Hawthorn is possibly safe for short term use (up to 16 weeks). It is not known if hawthorn has been successful as a long-term use.
Adverse effects: Taking hawthorn can cause nausea, upset stomach, fatigue, sweating, headache, dizziness, palpitations, nosebleeds, insomnia, and agitation.
Interactions: This herb cannot be taken with digoxin (Lanoxin) because it can increase the effects of digoxin and increase the risks of side effects. It can not be taken with any blood pressure medication because it can cause your blood pressure to decrease. Males can't take hawthorn and any medication for sexual dysfunction because it may cause your blood pressure to go too low. Lastly, this herb can't be taken with any medication that increases the blood flow to the heart (nitrates) because it may increase the chance of dizziness and lightheadedness. Interacting Hawthorn with drugs may lead to toxic levels of cardiac glycosides (e.g., digitalis).
Nursing implications: For pregnant and breast feeding: not enough tests have been conducted to know to see the effects of hawthorn during pregnancy or while breastfeeding therefore patient should stay on the safe side and avoid the use. If client has a heart condition and is taking any heart medications avoid the use of hawthorn. Preoperative patients should avoid using this herb 2 weeks before surgery because hawthorn may slow blood clotting and increase the risk of bleeding during and after surgery. Always monitor for any unusual or adverse effects while taking Hawthorn including therapeutic effects.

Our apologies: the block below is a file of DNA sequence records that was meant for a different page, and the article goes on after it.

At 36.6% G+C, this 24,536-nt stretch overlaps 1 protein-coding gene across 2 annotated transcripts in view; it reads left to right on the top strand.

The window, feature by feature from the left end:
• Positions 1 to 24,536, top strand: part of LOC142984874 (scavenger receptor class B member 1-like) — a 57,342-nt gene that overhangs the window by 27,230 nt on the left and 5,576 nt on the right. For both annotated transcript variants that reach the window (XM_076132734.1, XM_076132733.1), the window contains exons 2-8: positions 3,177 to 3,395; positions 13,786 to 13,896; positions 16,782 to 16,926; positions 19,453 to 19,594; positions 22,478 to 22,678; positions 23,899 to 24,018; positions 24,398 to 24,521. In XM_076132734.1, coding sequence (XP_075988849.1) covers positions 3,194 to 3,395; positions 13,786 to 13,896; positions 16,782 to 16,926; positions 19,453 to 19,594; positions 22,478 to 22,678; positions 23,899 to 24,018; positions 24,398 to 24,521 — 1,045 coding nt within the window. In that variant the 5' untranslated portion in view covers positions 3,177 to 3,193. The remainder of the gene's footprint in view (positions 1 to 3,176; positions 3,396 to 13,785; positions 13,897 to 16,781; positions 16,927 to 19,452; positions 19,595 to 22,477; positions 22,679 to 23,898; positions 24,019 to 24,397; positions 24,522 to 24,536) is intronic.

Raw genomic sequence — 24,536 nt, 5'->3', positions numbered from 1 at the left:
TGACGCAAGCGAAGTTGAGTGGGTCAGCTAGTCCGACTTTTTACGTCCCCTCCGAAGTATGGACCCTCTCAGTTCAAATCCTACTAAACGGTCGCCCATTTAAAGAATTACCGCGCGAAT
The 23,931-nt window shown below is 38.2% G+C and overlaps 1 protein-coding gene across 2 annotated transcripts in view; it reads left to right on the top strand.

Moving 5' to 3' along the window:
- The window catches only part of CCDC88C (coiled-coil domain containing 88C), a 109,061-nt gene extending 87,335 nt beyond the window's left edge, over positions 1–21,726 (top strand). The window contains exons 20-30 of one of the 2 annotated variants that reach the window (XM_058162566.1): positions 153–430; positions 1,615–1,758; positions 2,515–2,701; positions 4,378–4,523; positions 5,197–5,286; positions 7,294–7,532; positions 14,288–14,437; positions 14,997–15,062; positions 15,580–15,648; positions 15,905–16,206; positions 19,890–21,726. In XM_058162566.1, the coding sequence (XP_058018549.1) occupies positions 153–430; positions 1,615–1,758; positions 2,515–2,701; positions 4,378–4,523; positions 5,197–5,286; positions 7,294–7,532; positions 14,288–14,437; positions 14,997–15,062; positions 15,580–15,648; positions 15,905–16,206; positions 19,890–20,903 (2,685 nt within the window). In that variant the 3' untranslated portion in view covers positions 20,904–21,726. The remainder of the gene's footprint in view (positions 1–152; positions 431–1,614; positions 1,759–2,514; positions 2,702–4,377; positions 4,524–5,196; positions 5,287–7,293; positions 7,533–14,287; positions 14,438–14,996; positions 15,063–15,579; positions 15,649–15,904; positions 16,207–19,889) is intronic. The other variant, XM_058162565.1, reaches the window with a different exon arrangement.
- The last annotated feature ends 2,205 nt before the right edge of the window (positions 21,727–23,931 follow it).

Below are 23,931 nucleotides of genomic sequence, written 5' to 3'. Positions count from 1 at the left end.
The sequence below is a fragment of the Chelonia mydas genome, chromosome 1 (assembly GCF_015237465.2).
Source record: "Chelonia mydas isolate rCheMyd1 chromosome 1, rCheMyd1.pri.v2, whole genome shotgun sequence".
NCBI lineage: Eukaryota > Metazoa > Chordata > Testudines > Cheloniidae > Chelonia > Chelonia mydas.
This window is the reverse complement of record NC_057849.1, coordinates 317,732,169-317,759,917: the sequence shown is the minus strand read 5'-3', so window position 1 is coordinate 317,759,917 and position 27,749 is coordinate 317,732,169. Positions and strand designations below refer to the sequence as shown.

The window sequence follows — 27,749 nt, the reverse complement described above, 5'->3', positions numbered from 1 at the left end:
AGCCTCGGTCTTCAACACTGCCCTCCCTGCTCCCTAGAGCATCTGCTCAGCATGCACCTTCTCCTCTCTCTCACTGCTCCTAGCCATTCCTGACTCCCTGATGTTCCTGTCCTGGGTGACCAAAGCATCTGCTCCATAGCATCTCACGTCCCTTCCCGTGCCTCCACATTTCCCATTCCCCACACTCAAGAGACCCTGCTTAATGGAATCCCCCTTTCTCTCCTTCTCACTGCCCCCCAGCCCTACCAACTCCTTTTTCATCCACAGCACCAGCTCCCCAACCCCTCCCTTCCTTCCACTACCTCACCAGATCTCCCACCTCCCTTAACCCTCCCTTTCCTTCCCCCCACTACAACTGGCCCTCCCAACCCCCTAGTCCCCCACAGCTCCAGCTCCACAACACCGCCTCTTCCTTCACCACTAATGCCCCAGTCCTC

Depression, anxiety, nervousness, heart palpitations, mood disturbances associated with menopause, Attention Deficit / Hyperactivity Disorder (ADHD), obsessive-compulsive disorders (OCD), Seasonal Affective Behavior (SAD), Pre-menstrual Syndrome (PMS), and Social Phobia.

May cause insomnia, vivid dreams, restlessness, dry mouth, dizziness, fatigue, and headaches.

Agitation, irritability, Gastrointestinal discomfort, diarrhea, severe skin rash
May decrease effects of alprazolam, amitriptyline, oral contraceptives, cyclosporine, imatinib, irinotecan, NNRTIs, phenytoin, protease inhibitors, tacrolimus, warfarin, benzodiazepines, valproic acid, phenobarbital, immunosuppressants, sympathomimetic amines, tyramine-containing foods, opioids, digoxin, estrogens, HIV drugs, monoamine oxidase inhibitors, zolpidem and other hypnotic drugs, theophylline, triptans, dextromethorphan, loratadine, cetirizine, fexofenadine.
May cause addictive serotonergic effects with antidepressants, paroxetine, sertraline, and tramadol.